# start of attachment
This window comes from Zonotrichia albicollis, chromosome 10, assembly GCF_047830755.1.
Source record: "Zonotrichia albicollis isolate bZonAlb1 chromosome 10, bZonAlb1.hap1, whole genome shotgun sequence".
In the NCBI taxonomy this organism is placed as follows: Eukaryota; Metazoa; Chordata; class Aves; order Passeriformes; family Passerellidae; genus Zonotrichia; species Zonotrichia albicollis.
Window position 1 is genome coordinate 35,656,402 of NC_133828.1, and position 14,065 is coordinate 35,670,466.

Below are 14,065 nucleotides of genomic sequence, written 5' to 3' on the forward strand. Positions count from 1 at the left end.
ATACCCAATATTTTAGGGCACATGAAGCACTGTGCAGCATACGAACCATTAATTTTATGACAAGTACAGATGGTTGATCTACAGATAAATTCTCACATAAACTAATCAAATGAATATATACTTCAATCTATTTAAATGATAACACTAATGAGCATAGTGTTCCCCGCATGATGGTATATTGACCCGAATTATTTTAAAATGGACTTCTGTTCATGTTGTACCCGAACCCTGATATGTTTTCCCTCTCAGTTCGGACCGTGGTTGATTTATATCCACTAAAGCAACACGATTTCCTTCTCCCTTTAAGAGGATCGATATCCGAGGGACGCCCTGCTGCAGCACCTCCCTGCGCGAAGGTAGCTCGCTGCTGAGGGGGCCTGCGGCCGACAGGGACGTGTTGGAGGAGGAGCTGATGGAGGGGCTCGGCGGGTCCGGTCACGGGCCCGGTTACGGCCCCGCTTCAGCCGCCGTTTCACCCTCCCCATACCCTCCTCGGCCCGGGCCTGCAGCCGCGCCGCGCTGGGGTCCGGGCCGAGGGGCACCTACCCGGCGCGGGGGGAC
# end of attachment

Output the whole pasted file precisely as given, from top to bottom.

This window comes from Zonotrichia albicollis, chromosome 10, assembly GCF_047830755.1.
Source record: "Zonotrichia albicollis isolate bZonAlb1 chromosome 10, bZonAlb1.hap1, whole genome shotgun sequence".
In the NCBI taxonomy this organism is placed as follows: Eukaryota; Metazoa; Chordata; class Aves; order Passeriformes; family Passerellidae; genus Zonotrichia; species Zonotrichia albicollis.
Window position 1 is genome coordinate 35,656,402 of NC_133828.1, and position 14,065 is coordinate 35,670,466.

Below are 14,065 nucleotides of genomic sequence, written 5' to 3' on the forward strand. Positions count from 1 at the left end.
ATACCCAATATTTTAGGGCACATGAAGCACTGTGCAGCATACGAACCATTAATTTTATGACAAGTACAGATGGTTGATCTACAGATAAATTCTCACATAAACTAATCAAATGAATATATACTTCAATCTATTTAAATGATAACACTAATGAGCATAGTGTTCCCCGCATGATGGTATATTGACCCGAATTATTTTAAAATGGACTTCTGTTCATGTTGTACCCGAACCCTGATATGTTTTCCCTCTCAGTTCGGACCGTGGTTGATTTATATCCACTAAAGCAACACGATTTCCTTCTCCCTTTAAGAGGATCGATATCCGAGGGACGCCCTGCTGCAGCACCTCCCTGCGCGAAGGTAGCTCGCTGCTGAGGGGGCCTGCGGCCGACAGGGACGTGTTGGAGGAGGAGCTGATGGAGGGGCTCGGCGGGTCCGGTCACGGGCCCGGTTACGGCCCCGCTTCAGCCGCCGTTTCACCCTCCCCATACCCTCCTCGGCCCGGGCCTGCAGCCGCGCCGCGCTGGGGTCCGGGCCGAGGGGCACCTACCCGGCGCGGGGGGAC